Bunk beds come in two main types. The first type is when the two beds are stacked directly on top of each other. In the second type the bottom bed is placed perpendicular to the top bed. These beds come in a variety of styles as well.
That`s because bunk beds use up space very efficiently. They take up vertical space, whereas a regular bed takes up floor space. And it`s one of the few ways you can use up vertical space in a bedroom.
On the other hand, if space is limited and there are storage issues present, placing a drawer chest underneath the bed will probably come as a higher priority. For school age children a study desk may be the most pressing need, or perhaps some sort of storage/study combination -- many manufacturers offer integrated solutions designed specifically for just such situations.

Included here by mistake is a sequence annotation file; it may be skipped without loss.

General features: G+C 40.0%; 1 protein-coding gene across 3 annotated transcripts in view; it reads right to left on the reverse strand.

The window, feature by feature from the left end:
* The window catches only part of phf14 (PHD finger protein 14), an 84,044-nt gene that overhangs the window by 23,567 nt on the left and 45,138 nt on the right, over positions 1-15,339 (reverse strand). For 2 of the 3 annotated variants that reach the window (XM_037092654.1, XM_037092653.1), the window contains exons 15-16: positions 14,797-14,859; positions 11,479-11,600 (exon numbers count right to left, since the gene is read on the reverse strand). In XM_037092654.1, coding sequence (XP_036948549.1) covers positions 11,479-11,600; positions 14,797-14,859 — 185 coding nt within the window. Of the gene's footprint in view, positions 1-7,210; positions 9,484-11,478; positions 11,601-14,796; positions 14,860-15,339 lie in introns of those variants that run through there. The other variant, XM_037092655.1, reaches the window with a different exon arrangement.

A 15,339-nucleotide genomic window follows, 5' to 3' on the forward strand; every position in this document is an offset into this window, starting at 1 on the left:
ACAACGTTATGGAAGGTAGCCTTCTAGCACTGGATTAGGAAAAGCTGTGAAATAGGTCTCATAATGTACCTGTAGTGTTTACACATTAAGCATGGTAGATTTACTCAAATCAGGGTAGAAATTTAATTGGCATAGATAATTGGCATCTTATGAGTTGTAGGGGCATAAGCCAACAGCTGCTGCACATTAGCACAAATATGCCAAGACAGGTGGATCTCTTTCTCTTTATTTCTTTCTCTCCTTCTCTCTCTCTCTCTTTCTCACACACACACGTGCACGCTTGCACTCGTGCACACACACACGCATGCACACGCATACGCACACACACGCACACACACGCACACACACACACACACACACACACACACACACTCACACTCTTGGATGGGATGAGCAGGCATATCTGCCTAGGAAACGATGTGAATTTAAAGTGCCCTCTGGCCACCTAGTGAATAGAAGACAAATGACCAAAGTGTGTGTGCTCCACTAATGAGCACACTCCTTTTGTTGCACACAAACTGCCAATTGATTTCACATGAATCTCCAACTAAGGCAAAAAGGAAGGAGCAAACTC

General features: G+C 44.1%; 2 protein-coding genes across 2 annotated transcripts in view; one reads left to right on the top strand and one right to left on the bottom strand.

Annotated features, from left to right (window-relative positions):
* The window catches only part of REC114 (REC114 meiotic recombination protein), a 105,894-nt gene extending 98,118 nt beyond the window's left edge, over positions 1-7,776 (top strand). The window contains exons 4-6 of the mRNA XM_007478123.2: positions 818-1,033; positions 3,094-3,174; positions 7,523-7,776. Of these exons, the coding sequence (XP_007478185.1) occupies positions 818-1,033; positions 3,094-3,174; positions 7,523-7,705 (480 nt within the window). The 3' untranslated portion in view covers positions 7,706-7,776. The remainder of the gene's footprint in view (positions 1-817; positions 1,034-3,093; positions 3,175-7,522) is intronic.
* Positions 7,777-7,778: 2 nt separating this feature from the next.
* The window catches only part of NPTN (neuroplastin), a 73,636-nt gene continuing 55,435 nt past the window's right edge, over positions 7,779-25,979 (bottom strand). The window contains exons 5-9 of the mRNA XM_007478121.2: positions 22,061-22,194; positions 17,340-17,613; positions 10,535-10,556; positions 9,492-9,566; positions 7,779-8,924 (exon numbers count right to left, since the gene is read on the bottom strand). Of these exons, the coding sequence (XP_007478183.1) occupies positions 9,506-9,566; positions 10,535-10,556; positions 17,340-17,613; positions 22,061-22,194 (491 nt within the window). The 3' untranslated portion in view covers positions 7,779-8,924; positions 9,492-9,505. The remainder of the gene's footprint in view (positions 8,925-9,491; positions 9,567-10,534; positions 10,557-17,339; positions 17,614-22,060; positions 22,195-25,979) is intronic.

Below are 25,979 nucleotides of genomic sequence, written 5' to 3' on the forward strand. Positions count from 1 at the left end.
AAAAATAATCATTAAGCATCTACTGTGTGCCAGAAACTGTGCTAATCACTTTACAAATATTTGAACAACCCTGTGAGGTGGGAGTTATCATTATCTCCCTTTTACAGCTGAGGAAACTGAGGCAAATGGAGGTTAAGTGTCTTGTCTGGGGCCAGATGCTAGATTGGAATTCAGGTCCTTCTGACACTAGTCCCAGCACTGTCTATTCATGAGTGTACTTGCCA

Twin over Full a twin size bed mounted on a full size bed (54 x 75 inches) makes a twin/full bunk bed, an increasingly popular arrangement. The additional space on the bottom bunk can be useful in many situations -- for example, it can provide plenty of comfort to a fully grown teenager, while his/hers younger sibling can occupy the top bunk.
There is one major flaw in the concept of most bunks. They are simply unsafe. Children either fall or jump from the top bunk causing all manner of injuries. Broken bones and scrapes and bruises can be the least of it.
Remind them that they cannot fly, so jumping off the bed is a bad idea as is rough housing on it, jumping on it or leaning off the top bed. Keeping in mind these few simple precautions will make having a bunk bed in your child`s room safe and fun.
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